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Contain and Control: Wildfire Suppression Effectiveness at Incidents and Across Landscapes

  • Matt P. PlucinskiEmail author
Fire Science and Management (ME Alexander, Section Editor)
Part of the following topical collections:
  1. Topical Collection on Fire Science and Management

Abstract

Purpose of Review

Containing and controlling wildfire incidents is one of the main functions of fire management. Understanding how this can be done effectively and efficiently informs many of the preparatory activities undertaken by fire management agencies to limit the impact of wildfires. This second article within a two-part series summarizing the current understanding of wildfire suppression effectiveness details research undertaken at incident and landscape scales and discusses their motivations and implications. The series is concluded with a discussion of the major suppression effectiveness knowledge gaps at all scales with suggestions for addressing them.

Recent Findings

Research across incidents has been undertaken as case studies of specific events and economic analyses of productivity during the containment of large fires. Some recent case studies have demonstrated the benefits of fuel management for suppression effectiveness, while economic analyses have identified the contributions of different resource types to containment and found that productivity models developed using non-wildfire data grossly overpredict operational productivity. Research at the landscape scale has identified the variables important for fire outcomes, such as initial attack success and the effectiveness of fuel management programs, and has also identified the benefits of suppression policy changes using long-term datasets.

Summary

There are many ways that wildfire suppression effectiveness can be defined and measured. These depend on the scale and purpose that they are considered. Suppression effectiveness evaluation is challenging at most scales as it is can be undertaken for a range of objectives, is affected by many dynamic broad ranging variables, and because data is difficult to acquire. As a result, there are still many gaps in our understanding and new methods are required to capture the data required to fill these.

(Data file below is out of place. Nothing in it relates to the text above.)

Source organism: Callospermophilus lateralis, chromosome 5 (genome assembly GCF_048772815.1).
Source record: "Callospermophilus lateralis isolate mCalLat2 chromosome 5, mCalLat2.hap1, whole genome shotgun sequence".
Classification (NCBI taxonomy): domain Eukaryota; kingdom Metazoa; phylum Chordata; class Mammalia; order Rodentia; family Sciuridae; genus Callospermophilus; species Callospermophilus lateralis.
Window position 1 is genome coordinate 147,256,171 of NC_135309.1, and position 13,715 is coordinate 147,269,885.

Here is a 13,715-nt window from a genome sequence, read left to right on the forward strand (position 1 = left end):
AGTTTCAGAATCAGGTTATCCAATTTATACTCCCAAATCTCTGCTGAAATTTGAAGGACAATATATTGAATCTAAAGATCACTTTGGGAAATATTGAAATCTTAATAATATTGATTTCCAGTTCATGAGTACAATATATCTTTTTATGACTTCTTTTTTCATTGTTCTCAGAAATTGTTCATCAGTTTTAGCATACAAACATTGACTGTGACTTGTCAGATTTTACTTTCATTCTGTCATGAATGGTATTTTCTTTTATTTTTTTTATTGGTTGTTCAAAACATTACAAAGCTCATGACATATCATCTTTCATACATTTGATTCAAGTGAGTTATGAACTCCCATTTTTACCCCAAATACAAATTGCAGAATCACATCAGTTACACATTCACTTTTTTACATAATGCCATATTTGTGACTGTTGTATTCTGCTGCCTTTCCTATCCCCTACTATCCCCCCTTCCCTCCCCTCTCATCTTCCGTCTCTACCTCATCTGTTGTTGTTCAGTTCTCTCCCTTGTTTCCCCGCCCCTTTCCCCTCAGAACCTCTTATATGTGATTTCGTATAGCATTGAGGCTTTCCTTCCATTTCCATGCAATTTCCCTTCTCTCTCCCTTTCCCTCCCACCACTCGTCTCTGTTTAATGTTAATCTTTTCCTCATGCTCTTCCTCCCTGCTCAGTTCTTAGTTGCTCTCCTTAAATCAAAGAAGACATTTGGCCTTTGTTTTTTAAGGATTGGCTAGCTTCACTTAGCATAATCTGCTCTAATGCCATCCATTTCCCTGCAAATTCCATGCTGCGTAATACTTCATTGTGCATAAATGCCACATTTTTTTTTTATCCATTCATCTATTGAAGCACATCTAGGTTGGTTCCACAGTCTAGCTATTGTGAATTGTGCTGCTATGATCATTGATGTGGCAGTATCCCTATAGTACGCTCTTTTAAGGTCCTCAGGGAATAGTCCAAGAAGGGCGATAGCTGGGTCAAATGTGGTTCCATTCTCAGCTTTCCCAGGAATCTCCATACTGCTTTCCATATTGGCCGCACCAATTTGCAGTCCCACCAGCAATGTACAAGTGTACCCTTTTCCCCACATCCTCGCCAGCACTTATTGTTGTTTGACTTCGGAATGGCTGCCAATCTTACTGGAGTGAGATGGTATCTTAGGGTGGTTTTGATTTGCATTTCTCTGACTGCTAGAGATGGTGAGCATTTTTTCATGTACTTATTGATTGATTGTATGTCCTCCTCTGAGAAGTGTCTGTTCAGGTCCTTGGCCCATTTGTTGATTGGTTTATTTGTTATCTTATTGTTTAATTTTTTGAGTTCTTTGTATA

Keywords

Firefighting Fire containment Fire management Incident response 

Notes

Acknowledgements

The author is thankful for the knowledge he has gained from the many operational firefighters and fire managers that he has worked with over the years, particularly his volunteer colleagues who continue to educate and inspire him. Wesley Page, Keith Stockmann, Matthew Thompson (US Forest Service), Jim Gould (CSIRO), and Steven Hvenegaard (FPInnovations Wildfire Operations) and Marty Alexander (Fire Science and Management Section Editor) provided helpful suggestions on draft versions of the manuscript.

Funding Information

This work has been funded by CSIRO.

References

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Copyright information

© Springer Nature Switzerland AG 2019

Authors and Affiliations

  1. 1.Bushfire Behaviour and RisksCSIRO Land and Water, Black Mountain LaboratoriesCanberraAustralia

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